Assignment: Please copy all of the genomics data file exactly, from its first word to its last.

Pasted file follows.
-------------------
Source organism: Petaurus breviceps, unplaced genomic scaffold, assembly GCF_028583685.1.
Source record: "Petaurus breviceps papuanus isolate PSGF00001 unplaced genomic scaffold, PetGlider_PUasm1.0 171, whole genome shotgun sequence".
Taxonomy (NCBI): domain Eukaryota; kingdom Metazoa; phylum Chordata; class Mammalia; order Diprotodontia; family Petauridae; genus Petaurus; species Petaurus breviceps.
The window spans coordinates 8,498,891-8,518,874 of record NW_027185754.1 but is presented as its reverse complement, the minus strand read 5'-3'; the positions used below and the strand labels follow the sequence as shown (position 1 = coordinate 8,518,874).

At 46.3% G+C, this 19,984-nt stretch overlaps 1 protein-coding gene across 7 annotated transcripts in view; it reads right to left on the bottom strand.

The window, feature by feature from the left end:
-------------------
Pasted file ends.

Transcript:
Source organism: Petaurus breviceps, unplaced genomic scaffold, assembly GCF_028583685.1.
Source record: "Petaurus breviceps papuanus isolate PSGF00001 unplaced genomic scaffold, PetGlider_PUasm1.0 171, whole genome shotgun sequence".
Taxonomy (NCBI): domain Eukaryota; kingdom Metazoa; phylum Chordata; class Mammalia; order Diprotodontia; family Petauridae; genus Petaurus; species Petaurus breviceps.
The window spans coordinates 8,498,891-8,518,874 of record NW_027185754.1 but is presented as its reverse complement, the minus strand read 5'-3'; the positions used below and the strand labels follow the sequence as shown (position 1 = coordinate 8,518,874).

At 46.3% G+C, this 19,984-nt stretch overlaps 1 protein-coding gene across 7 annotated transcripts in view; it reads right to left on the bottom strand.

The window, feature by feature from the left end: